Calgary companies and service providers Vog App Developers, Immigrant Services Calgary, Windmill Microlending and Finney-Taylor Consulting are building their own reskilling programs.  According to Vince O’Gorman, VogApp Developers CEO, “on a scale of one to 10 the struggle to find qualified mid-career workers is a 10 right now. Calgary’s tech sector exploded last year, and companies have already drained the available talent pool.” The 16-week program, which is provided to immigrants, enrolls 15-20 people at a time. Read more on the struggle to find tech talent in Calgary and the program here. 

Manitoba-based EMILI, Enterprise Machine Intelligence and Learning Initiative, has partnered with the University of Winnipeg, with funding from Western Economic Diversification Canada, to build the skills needed for digital agriculture. Read more on the program here or watch a video which shows how the program uses technology to data map fields. 

E-commerce may also serve as a pathway to recovery. The Manitoba government allocated $62 million for businesses to develop e-commerce platforms or retrain employees for e-commerce in its latest budget. Read more on the budget provisions here and access budget documents here.  

The Economist looked at the future of online retail in its report Online Retailing: How to Navigate the New Normal. Three of the key findings from the report show how businesses need to adjust: 

  • “Retailers will need to devise winning strategies in three key areas: adoption of next-generation technologies; warehousing and fulfilment; and harnessing a new generation of digital entrepreneurs.”  
  • “Maintaining profitability and data security will be the biggest challenge facing online retailers, while labour relations and increased regulatory scrutiny threaten to increase costs.”  
  • “Many franchise business operators and in-store employees are likely to find themselves on the losing side of the retail transformation.” 

Green metals and energy in recovery

A recent report by Trish Saywell in the Northern Miner says “[t]he transition to electric vehicles could take a decade or two but demand for the key metals in batteries and energy storage systems will only continue to grow as the shift to a greener future gains traction.”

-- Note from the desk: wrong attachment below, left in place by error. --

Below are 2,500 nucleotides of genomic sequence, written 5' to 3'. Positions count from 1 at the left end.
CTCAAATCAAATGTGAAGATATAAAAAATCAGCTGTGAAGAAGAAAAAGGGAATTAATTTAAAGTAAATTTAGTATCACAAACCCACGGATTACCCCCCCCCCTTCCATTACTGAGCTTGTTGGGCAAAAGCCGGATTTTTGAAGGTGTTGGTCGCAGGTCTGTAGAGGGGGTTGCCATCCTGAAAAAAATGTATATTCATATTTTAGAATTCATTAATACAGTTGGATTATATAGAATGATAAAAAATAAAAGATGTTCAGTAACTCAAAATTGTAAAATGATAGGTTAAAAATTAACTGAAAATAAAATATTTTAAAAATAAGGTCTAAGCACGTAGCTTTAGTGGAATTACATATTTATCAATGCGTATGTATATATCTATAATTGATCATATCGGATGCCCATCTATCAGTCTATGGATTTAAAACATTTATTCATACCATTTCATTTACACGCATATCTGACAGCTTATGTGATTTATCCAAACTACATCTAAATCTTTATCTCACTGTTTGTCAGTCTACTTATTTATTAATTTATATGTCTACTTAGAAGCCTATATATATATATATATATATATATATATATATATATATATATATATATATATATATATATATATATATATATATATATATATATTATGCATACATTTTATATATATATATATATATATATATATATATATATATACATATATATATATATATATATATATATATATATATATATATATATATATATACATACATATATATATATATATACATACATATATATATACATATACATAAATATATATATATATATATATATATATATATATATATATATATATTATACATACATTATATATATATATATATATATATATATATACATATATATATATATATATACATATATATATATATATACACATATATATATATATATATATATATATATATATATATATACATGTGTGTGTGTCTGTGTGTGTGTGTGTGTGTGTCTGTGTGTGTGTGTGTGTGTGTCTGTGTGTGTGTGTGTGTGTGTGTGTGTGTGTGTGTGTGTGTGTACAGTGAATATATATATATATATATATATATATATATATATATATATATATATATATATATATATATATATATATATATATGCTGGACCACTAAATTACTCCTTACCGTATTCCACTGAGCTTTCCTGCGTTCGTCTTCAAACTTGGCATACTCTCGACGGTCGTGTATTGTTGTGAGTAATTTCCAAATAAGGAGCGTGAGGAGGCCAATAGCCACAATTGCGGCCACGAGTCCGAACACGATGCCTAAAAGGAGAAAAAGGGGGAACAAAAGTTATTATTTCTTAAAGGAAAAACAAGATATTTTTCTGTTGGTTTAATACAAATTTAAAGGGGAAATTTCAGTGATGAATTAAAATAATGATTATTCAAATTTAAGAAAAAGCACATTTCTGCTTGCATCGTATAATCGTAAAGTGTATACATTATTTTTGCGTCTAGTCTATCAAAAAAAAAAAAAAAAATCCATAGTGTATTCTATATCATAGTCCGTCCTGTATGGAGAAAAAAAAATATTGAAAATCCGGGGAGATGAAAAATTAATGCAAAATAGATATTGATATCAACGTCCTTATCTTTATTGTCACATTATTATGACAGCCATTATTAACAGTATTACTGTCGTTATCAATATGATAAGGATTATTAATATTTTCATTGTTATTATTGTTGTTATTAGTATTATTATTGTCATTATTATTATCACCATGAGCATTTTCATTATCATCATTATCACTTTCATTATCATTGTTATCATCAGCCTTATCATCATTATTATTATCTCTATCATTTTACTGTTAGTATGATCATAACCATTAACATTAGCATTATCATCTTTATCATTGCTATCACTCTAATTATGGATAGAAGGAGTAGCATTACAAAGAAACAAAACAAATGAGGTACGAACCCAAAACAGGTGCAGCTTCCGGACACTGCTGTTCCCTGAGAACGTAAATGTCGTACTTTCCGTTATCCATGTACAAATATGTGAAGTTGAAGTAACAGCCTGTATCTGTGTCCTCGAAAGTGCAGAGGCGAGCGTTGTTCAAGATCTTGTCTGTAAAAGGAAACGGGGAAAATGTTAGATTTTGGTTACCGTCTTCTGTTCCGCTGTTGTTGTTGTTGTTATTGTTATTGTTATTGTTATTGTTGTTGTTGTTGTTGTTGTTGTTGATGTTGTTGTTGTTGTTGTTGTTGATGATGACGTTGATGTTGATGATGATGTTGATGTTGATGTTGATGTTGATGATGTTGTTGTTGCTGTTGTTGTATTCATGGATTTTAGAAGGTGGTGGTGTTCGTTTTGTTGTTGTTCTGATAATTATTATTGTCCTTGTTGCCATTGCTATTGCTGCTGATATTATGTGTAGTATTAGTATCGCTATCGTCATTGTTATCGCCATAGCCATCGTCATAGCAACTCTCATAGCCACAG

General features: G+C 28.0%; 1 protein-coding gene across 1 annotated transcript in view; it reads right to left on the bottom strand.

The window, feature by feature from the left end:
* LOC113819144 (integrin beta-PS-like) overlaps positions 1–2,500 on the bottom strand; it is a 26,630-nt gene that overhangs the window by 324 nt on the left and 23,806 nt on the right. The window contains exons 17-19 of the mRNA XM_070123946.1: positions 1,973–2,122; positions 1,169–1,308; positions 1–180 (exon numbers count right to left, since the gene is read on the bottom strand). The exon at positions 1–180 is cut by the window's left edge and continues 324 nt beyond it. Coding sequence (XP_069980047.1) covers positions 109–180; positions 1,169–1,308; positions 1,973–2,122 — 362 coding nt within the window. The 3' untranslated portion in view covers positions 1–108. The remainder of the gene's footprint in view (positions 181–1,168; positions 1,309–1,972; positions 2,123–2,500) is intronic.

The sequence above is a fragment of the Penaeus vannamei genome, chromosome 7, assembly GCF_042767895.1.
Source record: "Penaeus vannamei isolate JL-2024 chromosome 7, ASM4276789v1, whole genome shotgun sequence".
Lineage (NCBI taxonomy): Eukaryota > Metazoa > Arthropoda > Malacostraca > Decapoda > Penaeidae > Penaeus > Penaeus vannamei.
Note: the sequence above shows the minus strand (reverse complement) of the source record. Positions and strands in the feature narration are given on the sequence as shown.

In Alberta, the Alberta government funded a pilot by E3 Metal Corps to mine lithium. For those in oil and gas, lithium presents a new opportunity; from this article, “skill sets are easily transferable, from engineers and geologists to drillers, project managers and construction workers.” Alberta’s Minister of Jobs, Economy and Innovation Doug Schweitzer said of the announcement “[b]y creating the infrastructure to supply the global need for batteries and other low-emission products, Alberta can be a global player in mineral extraction.” 

With the renewed focus on clean energy, Saskatchewan has included uranium production as part of its Growth Plan and budget with a goal to “[i]ncrease the annual value of uranium sales to $2 billion.” Access the full suite of budget documents here.

Saskatchewan is expected to make announcements related to a previous Memorandum of Understanding (MOU) with New Brunswick and Ontario, and possibly Alberta, on small modular reactors (SMRs). The Conference Board of Canada recently broke down the job creation potential for SMRs in ON and SK. Potentially for SK, construction and manufacturing “has the highest rate of job creation per year” while fleet operation “accounts for most of the new jobs.” Read the full report here.  

TD has recommendations for policy makers and stakeholders on how to manage transition in its latest report Don’t Let History Repeat itself: Canada’s Energy Sector Transition and Potential Impact on Workers. The three recommendations from the report include a “redesigned retraining/upksilling framework,” “focusing clean energy infrastructure and development within the same communities that bear the brunt of energy transition, and “broad based income supports that can partially offset income losses.” 

Traditional energy’s role

Provincial recovery plans also include plans for traditional energy sectors. Canadian Association of Petroleum Producers CEO, Tim McMillan recently said “[o]ur industry still has its best days ahead of it. In fact, over the past year, our industry has rallied and we’re approaching a future with cautious optimism.” Within the sector, technology will drive the future so current employees will have to upskill/reskill to develop the requisite competencies. Mark Hislop, with EnergiMedia, says “If you’re an oil and gas worker now, your job is going to change […] It will have data on it. You will be supervising computers instead of working on a rig with your hands, down on the floor.”

The Future of Work & Learning Brief is compiled by Stephany Laverty and Janet Lane. If you like what you see, subscribe to our mailing list and share with a friend. If you have any interesting stories for future editions, please send them to .

Photo by JC Gellidon on Unsplash